Peter Galli has been a financial/technology reporter for 12 years at leading publications in South Africa, the UK and the US. He has been Investment Editor of South Africa's Business Day Newspaper, the sister publication of the Financial Times of London.

He was also Group Financial Communications Manager for First National Bank, the second largest banking group in South Africa before moving on to become Executive News Editor of Business Report, the largest daily financial newspaper in South Africa, owned by the global Independent Newspapers group.

He was responsible for a national reporting team of 20 based in four bureaus. He also edited and contributed to its weekly technology page, and launched a financial and technology radio service supplying daily news bulletins to the national broadcaster, the South African Broadcasting Corporation, which were then distributed to some 50 radio stations across the country.

He was then transferred to San Francisco as Business Report's U.S. Correspondent to cover Silicon Valley, trade and finance between the US, Europe and emerging markets like South Africa. After serving that role for more than two years, he joined eWeek as a Senior Editor, covering software platforms in August 2000.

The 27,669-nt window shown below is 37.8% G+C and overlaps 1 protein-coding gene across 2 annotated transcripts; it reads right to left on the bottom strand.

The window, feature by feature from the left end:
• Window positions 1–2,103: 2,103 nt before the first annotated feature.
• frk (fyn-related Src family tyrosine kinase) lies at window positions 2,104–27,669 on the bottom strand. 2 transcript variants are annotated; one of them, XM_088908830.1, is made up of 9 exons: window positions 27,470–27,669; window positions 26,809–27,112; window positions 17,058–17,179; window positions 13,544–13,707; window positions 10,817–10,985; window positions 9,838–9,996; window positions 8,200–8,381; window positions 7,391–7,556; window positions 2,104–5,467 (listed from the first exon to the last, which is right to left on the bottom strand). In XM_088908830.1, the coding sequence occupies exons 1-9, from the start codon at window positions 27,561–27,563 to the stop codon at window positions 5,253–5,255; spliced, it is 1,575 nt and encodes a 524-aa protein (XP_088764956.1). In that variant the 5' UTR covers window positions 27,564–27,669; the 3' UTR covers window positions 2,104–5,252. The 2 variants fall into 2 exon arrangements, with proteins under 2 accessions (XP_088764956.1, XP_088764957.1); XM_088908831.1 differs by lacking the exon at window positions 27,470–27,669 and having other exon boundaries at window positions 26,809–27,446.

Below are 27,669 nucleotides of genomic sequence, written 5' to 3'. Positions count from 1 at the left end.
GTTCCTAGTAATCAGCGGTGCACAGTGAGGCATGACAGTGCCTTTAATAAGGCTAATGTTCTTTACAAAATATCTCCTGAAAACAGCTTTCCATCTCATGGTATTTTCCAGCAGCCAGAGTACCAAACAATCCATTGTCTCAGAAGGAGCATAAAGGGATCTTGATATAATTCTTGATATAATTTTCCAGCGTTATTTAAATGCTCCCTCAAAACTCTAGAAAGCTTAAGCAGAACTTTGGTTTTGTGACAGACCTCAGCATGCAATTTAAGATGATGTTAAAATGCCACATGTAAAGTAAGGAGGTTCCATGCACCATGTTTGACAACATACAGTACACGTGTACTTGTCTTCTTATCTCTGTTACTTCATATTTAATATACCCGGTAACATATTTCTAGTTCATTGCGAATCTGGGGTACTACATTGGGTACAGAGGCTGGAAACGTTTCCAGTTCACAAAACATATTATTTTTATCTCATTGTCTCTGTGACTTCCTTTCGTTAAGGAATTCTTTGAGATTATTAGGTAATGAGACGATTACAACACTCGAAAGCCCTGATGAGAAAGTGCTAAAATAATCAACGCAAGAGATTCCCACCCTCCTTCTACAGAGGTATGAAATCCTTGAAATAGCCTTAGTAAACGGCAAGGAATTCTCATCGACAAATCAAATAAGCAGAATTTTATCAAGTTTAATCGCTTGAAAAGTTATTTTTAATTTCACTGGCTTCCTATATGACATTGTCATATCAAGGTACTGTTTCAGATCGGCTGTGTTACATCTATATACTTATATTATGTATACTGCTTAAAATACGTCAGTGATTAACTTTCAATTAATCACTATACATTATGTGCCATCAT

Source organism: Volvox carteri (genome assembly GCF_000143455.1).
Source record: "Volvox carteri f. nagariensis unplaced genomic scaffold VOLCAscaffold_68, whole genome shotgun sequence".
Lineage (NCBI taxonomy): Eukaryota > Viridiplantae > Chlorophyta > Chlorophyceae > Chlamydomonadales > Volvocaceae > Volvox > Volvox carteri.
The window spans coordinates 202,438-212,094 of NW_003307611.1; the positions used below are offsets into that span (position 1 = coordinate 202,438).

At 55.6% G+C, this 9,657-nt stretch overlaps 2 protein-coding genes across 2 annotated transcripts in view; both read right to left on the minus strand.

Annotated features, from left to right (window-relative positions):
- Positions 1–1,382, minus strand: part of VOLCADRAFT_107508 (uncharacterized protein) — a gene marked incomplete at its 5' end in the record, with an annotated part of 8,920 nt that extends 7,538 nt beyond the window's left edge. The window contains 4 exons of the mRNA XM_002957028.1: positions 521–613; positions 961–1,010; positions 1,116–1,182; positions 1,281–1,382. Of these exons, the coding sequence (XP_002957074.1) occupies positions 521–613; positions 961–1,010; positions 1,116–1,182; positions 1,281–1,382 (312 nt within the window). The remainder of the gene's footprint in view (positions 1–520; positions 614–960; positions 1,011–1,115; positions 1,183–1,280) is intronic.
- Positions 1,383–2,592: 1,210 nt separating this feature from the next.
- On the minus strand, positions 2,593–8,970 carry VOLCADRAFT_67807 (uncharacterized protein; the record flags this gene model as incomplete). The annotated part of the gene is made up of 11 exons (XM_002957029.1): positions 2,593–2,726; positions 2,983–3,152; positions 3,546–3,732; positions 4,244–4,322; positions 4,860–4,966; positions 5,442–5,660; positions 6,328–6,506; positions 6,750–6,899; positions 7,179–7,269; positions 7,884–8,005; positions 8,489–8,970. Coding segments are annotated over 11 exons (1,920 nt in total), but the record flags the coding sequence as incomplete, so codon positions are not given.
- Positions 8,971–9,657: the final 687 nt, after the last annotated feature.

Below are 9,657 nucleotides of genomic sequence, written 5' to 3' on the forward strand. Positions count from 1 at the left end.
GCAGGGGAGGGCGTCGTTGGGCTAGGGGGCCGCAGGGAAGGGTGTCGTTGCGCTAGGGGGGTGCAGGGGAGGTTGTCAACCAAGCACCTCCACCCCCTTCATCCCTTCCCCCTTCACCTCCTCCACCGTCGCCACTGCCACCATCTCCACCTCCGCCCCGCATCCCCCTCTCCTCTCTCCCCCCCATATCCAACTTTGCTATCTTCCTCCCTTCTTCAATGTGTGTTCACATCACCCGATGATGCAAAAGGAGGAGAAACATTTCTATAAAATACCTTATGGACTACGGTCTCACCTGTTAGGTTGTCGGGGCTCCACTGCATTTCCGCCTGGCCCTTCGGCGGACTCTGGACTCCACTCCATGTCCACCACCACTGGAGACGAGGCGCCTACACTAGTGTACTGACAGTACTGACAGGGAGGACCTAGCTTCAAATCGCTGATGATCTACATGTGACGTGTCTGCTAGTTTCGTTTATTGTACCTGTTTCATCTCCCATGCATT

He has comprehensively covered Microsoft and its Windows and .Net platforms, as well as the many legal challenges it has faced. He has also focused on Sun Microsystems and its Solaris operating environment, Java and Unix offerings. He covers developments in the open source community, particularly around the Linux kernel and the effects it will have on the enterprise.

He has written extensively about new products for the Linux and Unix platforms, the development of open standards and critically looked at the potential Linux has to offer an alternative operating system and platform to Windows, .Net and Unix-based solutions like Solaris.

His interviews with senior industry executives include Microsoft CEO Steve Ballmer, Linus Torvalds, the original developer of the Linux operating system, Sun CEO Scot McNealy, and Bill Zeitler, a senior vice president at IBM.

For numerous examples of his writing you can search under his name at the eWEEK Website at